Injunction against striking Clarios workers in Toledo, Ohio provokes widespread anger

On Thursday, the transnational battery company Clarios filed a motion demanding that a Lucas County court issue an injunction against workers striking at the company’s battery plant in Holland, Ohio, just outside Toledo. Thursday evening, Judge Michael Goulding ruled in favor of Clarios, and the United Auto Workers agreed to limit pickets to five people per entrance. 

Lucas Co. Sheriff's deputy escorts trucks through picket lines at Clarios on May 8, 2023

On May 8, 525 workers walked out, a week and a half after they had overwhelmingly rejected a tentative agreement that had been reached between UAW Local 12 negotiators and the company. The deal included an insulting 3 percent wage increase—after workers had lost thousands of dollars from inflation and recent pay cuts of up to $10 an hour due to unilateral changes in the plant’s piece rate system. The deal also green-lighted a new “flexible” work schedule that includes 12-hour shifts without overtime payments after eight hours.

The injunction is an anti-democratic attack on the right to strike and on workers’ First Amendment freedom of speech and assembly. It is a transparent effort by the company and the local government to break the strike and keep Clarios batteries flowing to Ford, GM and other clients. It comes as workers at plants across the region, including at Dana and Stellantis, are calling for a united struggle of all autoworkers against the corporations.

In a legal brief filed by Clarios, the company claims striking workers “have engaged in illegal acts in connection with their strike,” saying “those acts will inevitably result in irreparable injury” to the company, accusing workers of engaging in “physical violence.” This is a flagrant lie. In fact, several workers have been struck by trucks being escorted through the picket lines by Lucas County Sheriff’s deputies, who have threatened workers with arrest.  

On Friday, the company also suspended medical and disability benefits for the striking workers. In a letter to workers announcing the cutoff of insurance, Plant Manager Richard Petrowski threatened workers’ jobs, saying the strike “could have permanent consequences to the Toledo operation affecting everyone.”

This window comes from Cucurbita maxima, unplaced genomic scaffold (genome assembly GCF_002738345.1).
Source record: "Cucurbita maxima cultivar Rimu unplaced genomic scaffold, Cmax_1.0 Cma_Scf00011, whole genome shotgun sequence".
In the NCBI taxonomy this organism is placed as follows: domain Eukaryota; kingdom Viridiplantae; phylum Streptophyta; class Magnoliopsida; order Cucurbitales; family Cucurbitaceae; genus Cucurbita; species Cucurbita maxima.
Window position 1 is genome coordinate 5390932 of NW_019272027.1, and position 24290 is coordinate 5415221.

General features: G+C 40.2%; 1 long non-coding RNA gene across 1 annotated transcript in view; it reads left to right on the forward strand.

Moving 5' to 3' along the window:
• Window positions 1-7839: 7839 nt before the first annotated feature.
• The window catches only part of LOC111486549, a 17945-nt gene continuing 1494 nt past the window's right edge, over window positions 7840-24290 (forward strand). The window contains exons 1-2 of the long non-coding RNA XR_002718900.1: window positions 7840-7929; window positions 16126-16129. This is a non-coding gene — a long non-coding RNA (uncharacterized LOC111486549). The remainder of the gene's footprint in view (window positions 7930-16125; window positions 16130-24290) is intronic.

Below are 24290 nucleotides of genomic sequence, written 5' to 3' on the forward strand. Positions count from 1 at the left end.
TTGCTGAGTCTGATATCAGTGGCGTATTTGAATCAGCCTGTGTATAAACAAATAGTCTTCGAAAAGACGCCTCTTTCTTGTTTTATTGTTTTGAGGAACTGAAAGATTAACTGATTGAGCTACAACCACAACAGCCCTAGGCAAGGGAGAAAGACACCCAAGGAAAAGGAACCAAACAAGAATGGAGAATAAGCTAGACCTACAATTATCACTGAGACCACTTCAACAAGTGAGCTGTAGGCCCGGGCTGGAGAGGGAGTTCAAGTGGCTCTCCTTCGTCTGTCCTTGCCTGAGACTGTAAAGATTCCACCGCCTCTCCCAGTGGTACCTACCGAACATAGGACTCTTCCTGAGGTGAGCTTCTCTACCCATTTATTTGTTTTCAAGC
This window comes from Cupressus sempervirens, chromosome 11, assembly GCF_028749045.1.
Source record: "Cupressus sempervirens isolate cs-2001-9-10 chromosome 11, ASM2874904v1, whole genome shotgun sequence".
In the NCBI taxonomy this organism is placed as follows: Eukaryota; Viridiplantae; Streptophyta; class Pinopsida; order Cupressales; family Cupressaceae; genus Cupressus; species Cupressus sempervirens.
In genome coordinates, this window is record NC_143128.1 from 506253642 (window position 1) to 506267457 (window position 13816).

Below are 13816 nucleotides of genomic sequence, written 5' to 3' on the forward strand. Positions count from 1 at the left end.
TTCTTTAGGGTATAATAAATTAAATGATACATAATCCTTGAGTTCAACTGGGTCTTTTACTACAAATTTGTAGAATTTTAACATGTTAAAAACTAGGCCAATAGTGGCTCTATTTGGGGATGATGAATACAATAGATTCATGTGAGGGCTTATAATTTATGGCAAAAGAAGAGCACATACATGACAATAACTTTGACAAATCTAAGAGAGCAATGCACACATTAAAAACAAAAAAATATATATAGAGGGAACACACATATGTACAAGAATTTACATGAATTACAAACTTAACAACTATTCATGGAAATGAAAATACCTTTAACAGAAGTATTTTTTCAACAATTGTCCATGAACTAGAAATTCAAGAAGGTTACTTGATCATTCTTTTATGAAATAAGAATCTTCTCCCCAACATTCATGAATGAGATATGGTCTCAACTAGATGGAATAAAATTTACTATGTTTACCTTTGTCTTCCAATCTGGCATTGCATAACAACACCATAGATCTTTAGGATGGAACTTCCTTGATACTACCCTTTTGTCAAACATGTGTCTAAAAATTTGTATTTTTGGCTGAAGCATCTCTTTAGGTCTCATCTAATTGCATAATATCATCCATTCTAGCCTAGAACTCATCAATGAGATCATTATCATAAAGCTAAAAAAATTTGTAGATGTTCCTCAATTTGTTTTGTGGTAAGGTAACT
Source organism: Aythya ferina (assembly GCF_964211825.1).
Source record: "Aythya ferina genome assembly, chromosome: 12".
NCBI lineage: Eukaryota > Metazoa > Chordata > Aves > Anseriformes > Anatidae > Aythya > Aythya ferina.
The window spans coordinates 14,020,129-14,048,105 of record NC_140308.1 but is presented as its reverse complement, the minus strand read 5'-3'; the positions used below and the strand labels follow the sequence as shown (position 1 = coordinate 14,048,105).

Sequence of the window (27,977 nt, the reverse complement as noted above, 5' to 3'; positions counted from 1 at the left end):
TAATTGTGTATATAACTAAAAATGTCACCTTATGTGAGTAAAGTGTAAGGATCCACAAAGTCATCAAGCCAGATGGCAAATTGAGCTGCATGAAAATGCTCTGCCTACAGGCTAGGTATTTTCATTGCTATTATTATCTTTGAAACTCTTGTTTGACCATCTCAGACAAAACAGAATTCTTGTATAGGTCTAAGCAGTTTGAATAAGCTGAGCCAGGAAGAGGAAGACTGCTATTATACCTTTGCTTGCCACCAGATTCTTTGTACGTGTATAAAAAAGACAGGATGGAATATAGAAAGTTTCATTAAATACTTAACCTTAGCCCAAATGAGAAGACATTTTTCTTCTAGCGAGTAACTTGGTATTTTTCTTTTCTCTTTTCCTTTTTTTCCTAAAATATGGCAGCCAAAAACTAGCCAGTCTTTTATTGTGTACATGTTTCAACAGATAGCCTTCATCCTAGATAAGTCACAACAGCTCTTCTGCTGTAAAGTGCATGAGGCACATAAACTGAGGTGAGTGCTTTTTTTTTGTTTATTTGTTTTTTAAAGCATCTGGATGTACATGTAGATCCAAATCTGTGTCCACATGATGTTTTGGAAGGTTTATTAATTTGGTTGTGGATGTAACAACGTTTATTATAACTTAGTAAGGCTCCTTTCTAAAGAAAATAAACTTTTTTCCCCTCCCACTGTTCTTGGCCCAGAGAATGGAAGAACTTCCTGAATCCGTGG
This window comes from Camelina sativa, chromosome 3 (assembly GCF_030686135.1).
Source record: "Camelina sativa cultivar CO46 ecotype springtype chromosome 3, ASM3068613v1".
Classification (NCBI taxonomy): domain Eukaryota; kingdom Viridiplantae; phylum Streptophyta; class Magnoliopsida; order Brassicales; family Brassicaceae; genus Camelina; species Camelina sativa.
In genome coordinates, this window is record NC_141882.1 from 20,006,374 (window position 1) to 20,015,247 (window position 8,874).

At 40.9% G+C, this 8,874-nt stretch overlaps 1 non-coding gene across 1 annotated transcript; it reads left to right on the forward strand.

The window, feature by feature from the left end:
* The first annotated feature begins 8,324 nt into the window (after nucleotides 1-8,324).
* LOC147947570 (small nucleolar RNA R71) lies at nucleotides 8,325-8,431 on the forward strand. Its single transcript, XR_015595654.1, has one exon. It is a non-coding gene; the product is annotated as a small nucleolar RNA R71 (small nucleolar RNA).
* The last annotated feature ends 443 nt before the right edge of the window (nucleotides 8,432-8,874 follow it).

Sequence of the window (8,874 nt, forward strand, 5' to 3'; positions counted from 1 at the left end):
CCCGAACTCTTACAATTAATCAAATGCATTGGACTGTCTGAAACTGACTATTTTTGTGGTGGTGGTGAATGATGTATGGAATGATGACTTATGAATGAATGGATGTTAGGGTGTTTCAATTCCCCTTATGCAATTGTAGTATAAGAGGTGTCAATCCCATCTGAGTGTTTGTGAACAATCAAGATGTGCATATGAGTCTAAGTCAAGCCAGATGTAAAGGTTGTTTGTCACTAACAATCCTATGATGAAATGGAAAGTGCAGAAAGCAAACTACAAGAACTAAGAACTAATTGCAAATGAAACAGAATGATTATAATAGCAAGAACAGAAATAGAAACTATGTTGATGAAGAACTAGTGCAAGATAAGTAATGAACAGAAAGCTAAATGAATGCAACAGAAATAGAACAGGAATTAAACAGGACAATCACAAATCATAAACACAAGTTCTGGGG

Clarios’ legal filing makes clear the first days of the strike have had a powerful impact on not just Clarios but on the entire auto industry. The company’s lawyers write that the strike has “made it impossible for Plaintiff to operate its business” and that the striking workers “have created an emergency at Plaintiff’s facilities of such a grave and serious nature” as to require legal action. Clarios provides batteries for over a third of all cars on the road today.

Judge Goulding’s order granting Clarios’ injunction request asserts that the pickets present a “danger” and must be limited to five people. The order further says pickets cannot “place themselves in any way to obstruct in any manner” the entrances to the plant. The judge claims this is necessary “in order to insure the preservation of public peace and property.” 

Workers on the picket line report that the UAW has limited the total number of workers at the plant to 15, which is beyond what is required to comply with the judge’s order. The order does not bar workers from gathering in larger numbers outside the plant so long as they are not “within 100 feet of any entrance.”

They reacted with anger to the injunction. “We are all against it!” one striker told the World Socialist Web Site. “They have management and scabs working production. They were all there last night.” 

“The injunction is BS,” another worker with seven years at the plant told the WSWS. “The judge is on the side of the company. It’s so soon in the strike, but it looks like the company is in it for the long run. We can’t back down, and we have to stick together.

“We pushed this strike on the UAW. They never expected us to vote the contract down. If they bring back another one like that, we’ll vote it down again. I saw on TikTok that construction workers walked off the job because Florida wants to pass a law to arrest people who help immigrants. There is a collective movement building, and it’s not about this or that minority. It’s about the whole working class, the blue-collar people. I tell workers: Look what’s happening in France. Millions protesting and striking. Now there is a strike by Stellantis workers in Italy. When workers hear about that, they start thinking, we can do it here.” 

Denouncing the injunction, another worker told the WSWS, “How can they take away our right to strike and limit pickets? It’s like what the Congress did to the railroad workers. They’re taking away our money, but they don’t want the little guy to have any say-so over it.